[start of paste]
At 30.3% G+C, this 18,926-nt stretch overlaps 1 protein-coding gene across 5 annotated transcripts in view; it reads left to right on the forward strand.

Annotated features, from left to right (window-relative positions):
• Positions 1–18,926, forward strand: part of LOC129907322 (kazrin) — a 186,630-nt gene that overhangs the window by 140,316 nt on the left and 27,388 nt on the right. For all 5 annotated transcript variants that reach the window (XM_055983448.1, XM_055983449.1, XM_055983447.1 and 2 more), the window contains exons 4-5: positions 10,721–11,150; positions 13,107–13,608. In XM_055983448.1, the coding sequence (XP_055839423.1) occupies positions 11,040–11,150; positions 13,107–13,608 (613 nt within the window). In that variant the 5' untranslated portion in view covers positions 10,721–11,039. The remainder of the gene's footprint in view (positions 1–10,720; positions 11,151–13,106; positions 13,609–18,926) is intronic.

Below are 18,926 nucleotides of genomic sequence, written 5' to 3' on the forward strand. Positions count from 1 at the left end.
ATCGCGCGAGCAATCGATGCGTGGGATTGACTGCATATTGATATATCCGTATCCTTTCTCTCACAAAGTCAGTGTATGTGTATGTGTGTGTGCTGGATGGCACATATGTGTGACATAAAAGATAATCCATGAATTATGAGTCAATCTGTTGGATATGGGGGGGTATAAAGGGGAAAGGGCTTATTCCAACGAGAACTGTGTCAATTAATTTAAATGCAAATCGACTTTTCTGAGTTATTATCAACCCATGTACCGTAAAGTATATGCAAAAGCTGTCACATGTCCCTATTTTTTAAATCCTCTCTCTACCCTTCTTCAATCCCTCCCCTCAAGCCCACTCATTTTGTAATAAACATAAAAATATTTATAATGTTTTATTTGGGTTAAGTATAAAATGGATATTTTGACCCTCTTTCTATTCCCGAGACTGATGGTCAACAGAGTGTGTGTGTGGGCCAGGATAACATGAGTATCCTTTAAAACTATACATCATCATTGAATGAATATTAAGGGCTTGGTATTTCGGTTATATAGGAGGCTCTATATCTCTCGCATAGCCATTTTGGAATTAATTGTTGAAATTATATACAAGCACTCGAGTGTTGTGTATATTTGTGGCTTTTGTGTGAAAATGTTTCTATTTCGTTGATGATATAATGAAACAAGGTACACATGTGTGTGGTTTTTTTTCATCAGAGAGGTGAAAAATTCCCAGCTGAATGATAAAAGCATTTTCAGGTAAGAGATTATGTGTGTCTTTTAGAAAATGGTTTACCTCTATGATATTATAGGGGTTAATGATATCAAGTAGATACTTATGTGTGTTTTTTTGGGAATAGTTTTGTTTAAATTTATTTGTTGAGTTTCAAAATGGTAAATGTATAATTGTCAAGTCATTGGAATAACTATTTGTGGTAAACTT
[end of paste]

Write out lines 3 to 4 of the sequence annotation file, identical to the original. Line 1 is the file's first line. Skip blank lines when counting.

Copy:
• Positions 1–18,926, forward strand: part of LOC129907322 (kazrin) — a 186,630-nt gene that overhangs the window by 140,316 nt on the left and 27,388 nt on the right. For all 5 annotated transcript variants that reach the window (XM_055983448.1, XM_055983449.1, XM_055983447.1 and 2 more), the window contains exons 4-5: positions 10,721–11,150; positions 13,107–13,608. In XM_055983448.1, the coding sequence (XP_055839423.1) occupies positions 11,040–11,150; positions 13,107–13,608 (613 nt within the window). In that variant the 5' untranslated portion in view covers positions 10,721–11,039. The remainder of the gene's footprint in view (positions 1–10,720; positions 11,151–13,106; positions 13,609–18,926) is intronic.

Below are 18,926 nucleotides of genomic sequence, written 5' to 3' on the forward strand. Positions count from 1 at the left end.